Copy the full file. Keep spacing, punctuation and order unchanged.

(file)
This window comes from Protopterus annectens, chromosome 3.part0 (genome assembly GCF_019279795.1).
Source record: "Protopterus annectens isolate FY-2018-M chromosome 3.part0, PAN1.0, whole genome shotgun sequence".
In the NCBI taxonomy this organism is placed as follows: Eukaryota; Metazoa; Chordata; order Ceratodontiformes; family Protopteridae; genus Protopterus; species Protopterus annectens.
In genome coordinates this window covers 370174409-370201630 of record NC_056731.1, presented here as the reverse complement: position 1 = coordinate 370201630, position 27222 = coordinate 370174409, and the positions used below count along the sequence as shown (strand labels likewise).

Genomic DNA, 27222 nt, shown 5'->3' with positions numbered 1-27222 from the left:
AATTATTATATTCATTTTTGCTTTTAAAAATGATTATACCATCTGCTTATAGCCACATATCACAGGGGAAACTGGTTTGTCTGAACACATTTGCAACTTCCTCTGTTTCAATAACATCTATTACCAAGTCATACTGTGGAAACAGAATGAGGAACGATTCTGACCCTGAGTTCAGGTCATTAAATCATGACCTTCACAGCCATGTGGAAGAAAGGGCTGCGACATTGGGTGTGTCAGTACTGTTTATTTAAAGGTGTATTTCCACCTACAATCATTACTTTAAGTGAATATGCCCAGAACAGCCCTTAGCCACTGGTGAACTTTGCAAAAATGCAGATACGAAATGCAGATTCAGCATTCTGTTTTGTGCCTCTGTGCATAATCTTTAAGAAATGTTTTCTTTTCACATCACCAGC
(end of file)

This window comes from Protopterus annectens, chromosome 3.part0 (genome assembly GCF_019279795.1).
Source record: "Protopterus annectens isolate FY-2018-M chromosome 3.part0, PAN1.0, whole genome shotgun sequence".
In the NCBI taxonomy this organism is placed as follows: Eukaryota; Metazoa; Chordata; order Ceratodontiformes; family Protopteridae; genus Protopterus; species Protopterus annectens.
In genome coordinates this window covers 370174409-370201630 of record NC_056731.1, presented here as the reverse complement: position 1 = coordinate 370201630, position 27222 = coordinate 370174409, and the positions used below count along the sequence as shown (strand labels likewise).

Genomic DNA, 27222 nt, shown 5'->3' with positions numbered 1-27222 from the left:
AATTATTATATTCATTTTTGCTTTTAAAAATGATTATACCATCTGCTTATAGCCACATATCACAGGGGAAACTGGTTTGTCTGAACACATTTGCAACTTCCTCTGTTTCAATAACATCTATTACCAAGTCATACTGTGGAAACAGAATGAGGAACGATTCTGACCCTGAGTTCAGGTCATTAAATCATGACCTTCACAGCCATGTGGAAGAAAGGGCTGCGACATTGGGTGTGTCAGTACTGTTTATTTAAAGGTGTATTTCCACCTACAATCATTACTTTAAGTGAATATGCCCAGAACAGCCCTTAGCCACTGGTGAACTTTGCAAAAATGCAGATACGAAATGCAGATTCAGCATTCTGTTTTGTGCCTCTGTGCATAATCTTTAAGAAATGTTTTCTTTTCACATCACCAGC